By Jeff Paterson
Markus Naslund knows a little more about goal scoring at the National Hockey League level than I do - at last check, the Canuck captain had put 327 pucks into NHL nets (302 as a member of the Canucks) while I'm still working on my first. So I don't really expect Markus to heed the advice of this cyber-columnist. But hey, if he happens to be doing a little web surfing after practice and stumbles upon this piece, I have to say I'd like to see him shoot the puck a little more.
Once one of the most-accurate and feared gunners in the game, these days Naslund seems reluctant or, at least hesitant, to fire the puck. Again, he's the professional while my hockey career is currently on hold until I can find a rec-league team that needs an undersize centreman, but even I know this much - you can't score if you don't put the puck on the net. Early in this season it seems Naslund is thinking pass first. And while his unselfishness should perhaps be commended as he tries to get line mates Brendan Morrison and Jan Bulis going, Markus Naslund has way too much natural talent to pass up his own shooting opportunities.
A quick check of the numbers shows that through the first dozen games of the season, Naslund has taken only 34 shots on goal. At this point last season, he had launched 47. While 13 shots over 12 games may not seem like that many, it's significant because early in the season, Markus is averaging just 2.8 shots a game. A guy like Brendan Shananhan already has 10 goals and is averaging 6.5 shots per outing. What's more, Markus had 20 of his 34 shots in the first five games, but has had only 14 attempts in the past seven and has been held without goal in his past four outings.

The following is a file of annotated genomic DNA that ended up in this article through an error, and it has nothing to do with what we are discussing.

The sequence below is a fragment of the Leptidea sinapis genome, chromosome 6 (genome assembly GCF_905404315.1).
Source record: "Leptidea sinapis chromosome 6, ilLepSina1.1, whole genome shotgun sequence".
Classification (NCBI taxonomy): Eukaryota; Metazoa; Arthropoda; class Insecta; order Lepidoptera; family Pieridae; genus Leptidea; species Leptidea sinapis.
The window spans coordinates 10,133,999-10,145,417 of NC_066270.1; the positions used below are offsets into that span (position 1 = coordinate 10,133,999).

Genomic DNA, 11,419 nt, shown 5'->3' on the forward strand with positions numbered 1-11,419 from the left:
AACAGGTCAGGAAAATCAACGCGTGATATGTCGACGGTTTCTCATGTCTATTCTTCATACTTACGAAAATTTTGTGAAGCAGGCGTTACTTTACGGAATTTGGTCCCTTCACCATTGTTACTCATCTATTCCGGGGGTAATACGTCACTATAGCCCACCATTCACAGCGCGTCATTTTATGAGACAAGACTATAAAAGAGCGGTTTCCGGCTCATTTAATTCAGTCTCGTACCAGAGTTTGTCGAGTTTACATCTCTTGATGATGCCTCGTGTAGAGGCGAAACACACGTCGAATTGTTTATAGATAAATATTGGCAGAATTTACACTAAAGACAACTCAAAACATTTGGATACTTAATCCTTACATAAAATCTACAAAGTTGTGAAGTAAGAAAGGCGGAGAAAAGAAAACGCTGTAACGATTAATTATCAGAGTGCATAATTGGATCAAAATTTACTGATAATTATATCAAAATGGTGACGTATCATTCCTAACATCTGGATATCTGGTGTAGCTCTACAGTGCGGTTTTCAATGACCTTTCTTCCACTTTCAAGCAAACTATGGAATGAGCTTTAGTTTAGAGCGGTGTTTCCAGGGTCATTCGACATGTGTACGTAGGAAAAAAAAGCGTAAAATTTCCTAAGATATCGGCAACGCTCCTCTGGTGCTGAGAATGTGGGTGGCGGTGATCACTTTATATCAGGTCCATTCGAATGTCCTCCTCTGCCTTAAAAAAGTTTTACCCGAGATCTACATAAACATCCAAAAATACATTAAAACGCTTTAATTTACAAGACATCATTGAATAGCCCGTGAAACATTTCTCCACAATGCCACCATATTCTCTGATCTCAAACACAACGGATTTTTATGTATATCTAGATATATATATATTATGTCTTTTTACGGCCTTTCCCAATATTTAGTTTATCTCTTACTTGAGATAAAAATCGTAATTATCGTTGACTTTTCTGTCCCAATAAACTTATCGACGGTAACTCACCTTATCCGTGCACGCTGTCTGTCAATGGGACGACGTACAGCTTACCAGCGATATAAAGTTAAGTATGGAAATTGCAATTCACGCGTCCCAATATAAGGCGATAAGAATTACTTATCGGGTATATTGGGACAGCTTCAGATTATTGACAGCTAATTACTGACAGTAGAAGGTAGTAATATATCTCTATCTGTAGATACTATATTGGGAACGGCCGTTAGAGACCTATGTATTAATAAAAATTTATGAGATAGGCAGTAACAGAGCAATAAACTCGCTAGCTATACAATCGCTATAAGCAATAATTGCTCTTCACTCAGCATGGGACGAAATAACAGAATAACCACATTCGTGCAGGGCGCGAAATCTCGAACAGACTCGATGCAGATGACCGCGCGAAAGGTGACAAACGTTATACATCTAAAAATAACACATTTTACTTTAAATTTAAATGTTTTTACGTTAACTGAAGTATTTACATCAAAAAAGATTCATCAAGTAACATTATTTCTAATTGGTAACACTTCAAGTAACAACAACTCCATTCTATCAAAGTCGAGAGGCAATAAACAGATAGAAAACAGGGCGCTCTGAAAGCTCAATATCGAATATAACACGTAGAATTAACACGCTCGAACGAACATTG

Currently, Naslund is nowhere near the league leaders in of shots on goal - through Monday night's action, Ilya Kovalchuk has taken 67 shots while Alexander Ovechkin has launched 65. Naslund ranks 49th among NHL'ers in the shots on goal department and perhaps that shouldn't come as a huge surprise given the Canucks renewed commitment to team defence and the fact they're not consumed with generating offence they way they were in the past. But it is a little surprising, to me anyway, that Markus Naslund ranks fifth on his own team in shot attempts behind Henrik Sedin (38), Mattias Ohlund (37), Sami Salo and Daniel Sedin (both with 35).
(Actually I'm not sure if the bigger surprise is that Markus is fifth on the team or that Henrik leads the club in that department - I mean Henrik's not supposed to be the shooter in his family, let alone on this hockey club. Henrik's first instinct on a penalty shot would likely be to take the puck to the corner and then look for Daniel behind the net.)
The best part of all of this for the Canucks is that they aren't relying on Markus Naslund to score the way they have at times in the past and the way many people figured they would if they were going to have success this season. They're winning hockey games and getting offence from alternative sources and the captain is contributing in ways other than putting pucks in the net. This column isn't to suggest that Markus' lack of shots is hurting the hockey club in any way.
It's just that for so many years, Canucks fans have been treated to the sight of #19 racing down the wing or walking off the side boards and firing a laser through traffic and picking whatever spot he felt like picking in the opposition net. Markus Naslund has always made the remarkably tough task of scoring goals at this level look so easy.
But look at the goals he's scored so far this season - off his noggin in Detroit, off a rebound in Colorado, off a scramble against San Jose, in tight in Edmonton and with a desperation slap shot in the final minute in St. Louis.
Where, oh where, has that wrist shot gone? Where, oh where, can it be? What has happened to Markus the Marksman, the Swedish Sniper, the Ornskoldvik Outlaw, the Notorious N-A-Z?
It's hard to believe that Markus Naslund's best weapon has been silenced forever. He may have a 327 goal lead on me in terms of our career totals -- but this year, he's only ahead by five.
And he won't widen that gap if he doesn't start shooting the puck.
Jeff Paterson is a Team 1040 broadcaster and a regular contributor to the Georgia Straight. E-mail him at firstname.lastname@example.org